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About

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Hi! Thanks for visiting my website.

I am a Bigelow Teaching Fellow and Lecturer in Law at the University of Chicago Law School. Prior to coming to Chicago, I completed a JD and a PhD in Psychology at Yale, where I worked primarily with Tom TylerGideon Yaffe, and Josh Knobe. I was fortunate to have Tess Wilkinson-Ryan, Paul Bloom, and John Bargh serve on my dissertation committee. 

Much of my research lies at the intersection of psychology, law, and philosophy. I seek to understand our intuitive folk theories of morally and legally salient concepts, such as consent, autonomy, and moral responsibility. I am interested in questions like: When is it that we see people's actions as stemming from them, and consequently see fit to hold them to their choices? How do we think about interferences to autonomy, such as coercion, deception, manipulation, and "nudging"? Relatedly, I study intuitive judgments about punishment, including victim-blaming and counterfactual reasoning.

My research is part of a new field called experimental jurisprudence, which is best described as the legal corollary to experimental philosophy. Just as experimental philosophy borrows empirical methods from the social sciences to study and critique the intuitions behind traditional analytic philosophy, experimental jurisprudence uses techniques from psychology and cognitive science to clarify core concepts in the law. These concepts include intention, causation, harm, knowledge, responsibility, and (now) consent.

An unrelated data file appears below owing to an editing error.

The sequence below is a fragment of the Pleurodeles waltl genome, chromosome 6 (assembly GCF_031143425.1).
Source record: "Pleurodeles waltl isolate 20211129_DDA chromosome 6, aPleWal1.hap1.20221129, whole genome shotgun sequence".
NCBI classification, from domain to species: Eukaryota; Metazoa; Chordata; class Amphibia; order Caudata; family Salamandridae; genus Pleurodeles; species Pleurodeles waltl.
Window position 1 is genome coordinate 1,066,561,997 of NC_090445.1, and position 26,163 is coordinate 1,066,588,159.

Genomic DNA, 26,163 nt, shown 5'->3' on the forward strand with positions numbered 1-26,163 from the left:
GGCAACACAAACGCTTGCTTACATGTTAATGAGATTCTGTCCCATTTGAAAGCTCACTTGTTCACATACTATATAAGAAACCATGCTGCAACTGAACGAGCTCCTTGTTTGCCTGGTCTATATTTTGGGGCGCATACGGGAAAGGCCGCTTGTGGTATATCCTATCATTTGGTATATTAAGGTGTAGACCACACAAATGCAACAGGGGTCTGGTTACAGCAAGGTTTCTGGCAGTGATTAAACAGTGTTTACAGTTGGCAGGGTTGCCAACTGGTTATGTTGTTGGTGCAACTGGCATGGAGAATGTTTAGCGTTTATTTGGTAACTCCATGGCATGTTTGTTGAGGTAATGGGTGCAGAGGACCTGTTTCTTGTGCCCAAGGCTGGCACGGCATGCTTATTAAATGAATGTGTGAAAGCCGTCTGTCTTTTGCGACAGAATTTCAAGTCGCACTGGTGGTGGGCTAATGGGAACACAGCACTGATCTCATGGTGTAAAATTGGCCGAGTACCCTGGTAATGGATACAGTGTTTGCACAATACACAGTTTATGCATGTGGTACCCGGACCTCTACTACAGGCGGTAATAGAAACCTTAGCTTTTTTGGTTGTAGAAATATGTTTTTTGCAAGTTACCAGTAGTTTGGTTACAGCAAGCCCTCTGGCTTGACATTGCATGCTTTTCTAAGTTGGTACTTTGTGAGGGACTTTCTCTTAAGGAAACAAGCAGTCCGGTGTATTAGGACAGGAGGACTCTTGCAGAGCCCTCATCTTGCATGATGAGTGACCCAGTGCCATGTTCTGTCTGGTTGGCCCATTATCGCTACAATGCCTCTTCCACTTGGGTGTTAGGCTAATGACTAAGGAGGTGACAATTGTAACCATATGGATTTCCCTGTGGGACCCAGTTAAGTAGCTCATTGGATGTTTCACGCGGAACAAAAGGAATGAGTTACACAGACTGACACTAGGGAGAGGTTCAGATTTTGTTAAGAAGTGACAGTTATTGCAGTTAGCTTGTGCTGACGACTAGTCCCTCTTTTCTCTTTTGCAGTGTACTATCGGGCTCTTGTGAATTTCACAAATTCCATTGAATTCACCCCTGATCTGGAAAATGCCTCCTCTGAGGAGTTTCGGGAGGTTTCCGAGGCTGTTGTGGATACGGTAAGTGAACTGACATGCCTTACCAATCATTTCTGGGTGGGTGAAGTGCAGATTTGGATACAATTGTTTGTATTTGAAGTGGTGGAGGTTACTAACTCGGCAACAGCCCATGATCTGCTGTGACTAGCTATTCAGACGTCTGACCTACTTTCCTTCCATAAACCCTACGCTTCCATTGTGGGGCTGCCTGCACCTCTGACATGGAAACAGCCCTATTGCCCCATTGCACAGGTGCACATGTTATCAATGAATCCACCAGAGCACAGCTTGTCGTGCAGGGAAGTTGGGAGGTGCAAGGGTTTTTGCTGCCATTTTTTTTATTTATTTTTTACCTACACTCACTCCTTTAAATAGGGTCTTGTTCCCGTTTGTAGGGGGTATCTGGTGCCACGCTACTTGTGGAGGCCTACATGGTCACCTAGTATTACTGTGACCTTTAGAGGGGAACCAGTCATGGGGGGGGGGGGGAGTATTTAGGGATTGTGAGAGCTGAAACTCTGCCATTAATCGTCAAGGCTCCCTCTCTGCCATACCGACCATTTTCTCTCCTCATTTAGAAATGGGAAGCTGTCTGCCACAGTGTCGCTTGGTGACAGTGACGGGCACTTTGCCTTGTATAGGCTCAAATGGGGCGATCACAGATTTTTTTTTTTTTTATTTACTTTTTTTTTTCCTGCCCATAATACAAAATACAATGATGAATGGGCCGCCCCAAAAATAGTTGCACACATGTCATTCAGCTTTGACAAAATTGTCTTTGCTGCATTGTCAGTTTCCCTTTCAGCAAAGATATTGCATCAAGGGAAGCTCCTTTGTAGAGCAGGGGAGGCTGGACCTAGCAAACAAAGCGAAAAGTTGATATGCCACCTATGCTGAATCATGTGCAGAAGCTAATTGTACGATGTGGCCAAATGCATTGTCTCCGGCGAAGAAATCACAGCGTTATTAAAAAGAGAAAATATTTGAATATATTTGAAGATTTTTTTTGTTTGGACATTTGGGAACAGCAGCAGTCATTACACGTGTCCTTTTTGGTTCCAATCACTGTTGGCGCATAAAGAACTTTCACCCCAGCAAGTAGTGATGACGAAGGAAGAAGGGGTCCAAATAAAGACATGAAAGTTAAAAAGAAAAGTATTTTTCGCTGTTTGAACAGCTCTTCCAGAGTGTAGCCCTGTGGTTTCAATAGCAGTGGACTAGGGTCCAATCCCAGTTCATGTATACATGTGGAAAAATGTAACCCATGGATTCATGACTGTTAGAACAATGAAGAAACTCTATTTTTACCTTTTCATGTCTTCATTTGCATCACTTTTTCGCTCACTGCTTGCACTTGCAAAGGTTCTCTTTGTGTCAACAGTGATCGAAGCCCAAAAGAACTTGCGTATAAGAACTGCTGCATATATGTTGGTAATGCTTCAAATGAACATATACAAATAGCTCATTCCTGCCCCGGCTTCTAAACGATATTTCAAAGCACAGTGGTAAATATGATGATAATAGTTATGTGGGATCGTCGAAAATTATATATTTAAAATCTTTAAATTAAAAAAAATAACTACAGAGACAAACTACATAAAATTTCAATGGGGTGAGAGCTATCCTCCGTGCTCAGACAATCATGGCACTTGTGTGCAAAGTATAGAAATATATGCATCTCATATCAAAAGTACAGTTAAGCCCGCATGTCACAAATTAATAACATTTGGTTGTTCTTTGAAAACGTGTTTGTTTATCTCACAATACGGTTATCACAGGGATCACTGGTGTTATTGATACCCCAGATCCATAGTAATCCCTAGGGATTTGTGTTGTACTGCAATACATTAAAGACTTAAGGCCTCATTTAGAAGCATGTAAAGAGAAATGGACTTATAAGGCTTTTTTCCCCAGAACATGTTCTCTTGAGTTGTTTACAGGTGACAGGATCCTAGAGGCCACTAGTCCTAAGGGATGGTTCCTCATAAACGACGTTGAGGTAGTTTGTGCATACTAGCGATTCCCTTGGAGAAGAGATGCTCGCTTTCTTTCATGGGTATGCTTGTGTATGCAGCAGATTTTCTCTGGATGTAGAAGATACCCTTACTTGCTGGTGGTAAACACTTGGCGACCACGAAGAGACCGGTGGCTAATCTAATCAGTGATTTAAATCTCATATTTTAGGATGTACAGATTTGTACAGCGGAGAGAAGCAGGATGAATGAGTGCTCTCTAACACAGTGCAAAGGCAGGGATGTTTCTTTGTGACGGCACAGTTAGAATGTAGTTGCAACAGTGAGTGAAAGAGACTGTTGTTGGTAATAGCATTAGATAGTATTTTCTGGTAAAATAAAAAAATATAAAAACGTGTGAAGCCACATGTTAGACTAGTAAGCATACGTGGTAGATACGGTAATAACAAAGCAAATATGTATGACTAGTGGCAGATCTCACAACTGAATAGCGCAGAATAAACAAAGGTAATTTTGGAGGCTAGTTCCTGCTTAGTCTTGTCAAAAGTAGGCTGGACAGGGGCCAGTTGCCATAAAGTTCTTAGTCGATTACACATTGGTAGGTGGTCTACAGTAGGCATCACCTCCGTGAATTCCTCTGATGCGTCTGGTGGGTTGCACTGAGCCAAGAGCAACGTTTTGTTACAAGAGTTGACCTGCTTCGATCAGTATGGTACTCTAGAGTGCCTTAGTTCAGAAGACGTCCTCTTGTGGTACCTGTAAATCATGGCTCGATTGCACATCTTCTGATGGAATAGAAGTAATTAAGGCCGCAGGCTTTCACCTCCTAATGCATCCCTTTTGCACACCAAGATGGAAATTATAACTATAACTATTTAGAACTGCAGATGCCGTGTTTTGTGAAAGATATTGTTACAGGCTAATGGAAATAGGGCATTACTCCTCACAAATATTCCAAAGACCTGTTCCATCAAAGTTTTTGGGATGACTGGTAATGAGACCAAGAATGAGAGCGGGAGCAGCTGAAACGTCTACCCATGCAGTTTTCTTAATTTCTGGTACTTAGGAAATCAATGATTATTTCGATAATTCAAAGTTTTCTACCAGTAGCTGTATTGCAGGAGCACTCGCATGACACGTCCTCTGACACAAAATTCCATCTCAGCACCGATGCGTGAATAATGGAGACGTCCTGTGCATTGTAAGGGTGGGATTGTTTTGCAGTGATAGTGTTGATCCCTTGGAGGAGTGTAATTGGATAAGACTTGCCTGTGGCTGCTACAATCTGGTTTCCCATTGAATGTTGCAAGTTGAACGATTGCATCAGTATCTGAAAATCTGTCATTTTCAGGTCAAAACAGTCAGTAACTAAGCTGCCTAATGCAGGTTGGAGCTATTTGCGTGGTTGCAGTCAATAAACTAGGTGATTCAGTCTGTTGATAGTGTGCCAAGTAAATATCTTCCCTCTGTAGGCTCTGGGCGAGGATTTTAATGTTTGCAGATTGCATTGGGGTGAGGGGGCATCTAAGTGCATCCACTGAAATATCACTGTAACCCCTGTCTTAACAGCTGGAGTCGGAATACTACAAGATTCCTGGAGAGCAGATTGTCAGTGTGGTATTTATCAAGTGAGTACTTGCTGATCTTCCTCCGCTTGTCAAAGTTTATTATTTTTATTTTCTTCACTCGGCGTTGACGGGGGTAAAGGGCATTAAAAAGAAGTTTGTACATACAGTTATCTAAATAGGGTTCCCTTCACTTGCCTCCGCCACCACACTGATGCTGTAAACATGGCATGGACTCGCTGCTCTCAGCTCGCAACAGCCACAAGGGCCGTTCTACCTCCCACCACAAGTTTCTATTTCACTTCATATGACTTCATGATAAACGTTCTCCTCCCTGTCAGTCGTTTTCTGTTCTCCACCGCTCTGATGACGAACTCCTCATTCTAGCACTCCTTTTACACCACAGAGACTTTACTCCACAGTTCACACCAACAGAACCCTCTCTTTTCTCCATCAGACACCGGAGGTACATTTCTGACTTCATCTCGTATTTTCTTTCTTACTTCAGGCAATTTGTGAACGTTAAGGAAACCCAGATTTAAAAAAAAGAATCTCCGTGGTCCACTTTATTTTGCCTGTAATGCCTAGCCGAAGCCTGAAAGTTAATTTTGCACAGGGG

In addition to my interest in experimental jurisprudence, I have a separate line of research that seeks to bring behavioral science to matters of law and policy. With Jim Greiner and the Access to Justice Lab at Harvard Law School, I devise behaviorally informed interventions designed to make legal processes more navigable to the vast majority of people who do not have lawyers, and test these interventions in the field using randomized controlled trials. I am also a columnist at Behavioral Scientist, and from 2016-2017 was a visiting research fellow at the Behavioral Insights Group at Harvard.

I earned my B.A. from Swarthmore College, where I studied social psychology under Barry Schwartz. My senior thesis, which examined moralizing attitudes toward self-control, was evaluated by outside examiners Dov Cohen and Adam Grant.

After college, I served as a predoctoral research fellow at the NIH Bioethics Department in Bethesda, Maryland. Everything I believe about consent comes from my time working alongside philosophers, lawyers, doctors, and social scientists to provide real-time ethics consultation to the world's largest research hospital, the NIH Clinical Center